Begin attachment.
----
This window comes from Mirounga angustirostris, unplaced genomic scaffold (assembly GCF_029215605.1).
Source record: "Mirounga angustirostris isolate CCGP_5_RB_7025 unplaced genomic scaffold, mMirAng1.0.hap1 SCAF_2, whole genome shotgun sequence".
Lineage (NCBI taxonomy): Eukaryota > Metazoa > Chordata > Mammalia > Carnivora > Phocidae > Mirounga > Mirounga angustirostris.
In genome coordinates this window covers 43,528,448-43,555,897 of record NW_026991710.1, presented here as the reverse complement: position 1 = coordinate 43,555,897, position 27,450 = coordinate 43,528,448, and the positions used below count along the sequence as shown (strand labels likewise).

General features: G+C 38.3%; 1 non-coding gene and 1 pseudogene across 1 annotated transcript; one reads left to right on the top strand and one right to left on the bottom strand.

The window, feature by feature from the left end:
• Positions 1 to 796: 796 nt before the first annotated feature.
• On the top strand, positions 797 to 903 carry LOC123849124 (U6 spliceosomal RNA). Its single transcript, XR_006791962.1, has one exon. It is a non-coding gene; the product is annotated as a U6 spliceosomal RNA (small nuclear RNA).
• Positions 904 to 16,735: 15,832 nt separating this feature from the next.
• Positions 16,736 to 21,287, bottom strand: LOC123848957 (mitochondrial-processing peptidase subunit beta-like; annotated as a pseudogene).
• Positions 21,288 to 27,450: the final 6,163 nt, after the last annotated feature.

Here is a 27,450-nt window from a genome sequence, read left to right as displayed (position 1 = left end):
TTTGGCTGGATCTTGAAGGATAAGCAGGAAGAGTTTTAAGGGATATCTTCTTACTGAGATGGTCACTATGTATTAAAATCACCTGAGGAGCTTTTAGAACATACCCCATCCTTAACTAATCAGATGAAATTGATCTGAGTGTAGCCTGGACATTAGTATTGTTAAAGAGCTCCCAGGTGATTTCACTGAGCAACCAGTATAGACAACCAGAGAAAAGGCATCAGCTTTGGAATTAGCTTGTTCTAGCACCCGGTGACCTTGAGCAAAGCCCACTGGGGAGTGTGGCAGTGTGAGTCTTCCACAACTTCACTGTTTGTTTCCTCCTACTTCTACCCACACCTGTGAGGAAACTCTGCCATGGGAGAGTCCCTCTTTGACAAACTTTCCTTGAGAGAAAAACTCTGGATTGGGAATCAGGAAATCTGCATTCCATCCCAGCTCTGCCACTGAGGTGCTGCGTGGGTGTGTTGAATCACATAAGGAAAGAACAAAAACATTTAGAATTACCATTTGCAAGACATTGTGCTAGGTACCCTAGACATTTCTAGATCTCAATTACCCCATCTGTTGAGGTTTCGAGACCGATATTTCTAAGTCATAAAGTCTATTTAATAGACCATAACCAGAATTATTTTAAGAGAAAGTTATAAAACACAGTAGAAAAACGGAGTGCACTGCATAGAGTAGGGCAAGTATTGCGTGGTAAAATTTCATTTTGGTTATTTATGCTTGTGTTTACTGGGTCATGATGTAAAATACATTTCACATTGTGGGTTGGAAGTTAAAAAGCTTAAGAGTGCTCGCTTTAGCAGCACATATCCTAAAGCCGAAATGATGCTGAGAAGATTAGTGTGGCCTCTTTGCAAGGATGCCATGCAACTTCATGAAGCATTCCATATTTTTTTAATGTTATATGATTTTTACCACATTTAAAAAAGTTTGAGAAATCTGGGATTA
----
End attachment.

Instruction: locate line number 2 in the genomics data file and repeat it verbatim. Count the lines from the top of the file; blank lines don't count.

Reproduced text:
Source record: "Mirounga angustirostris isolate CCGP_5_RB_7025 unplaced genomic scaffold, mMirAng1.0.hap1 SCAF_2, whole genome shotgun sequence".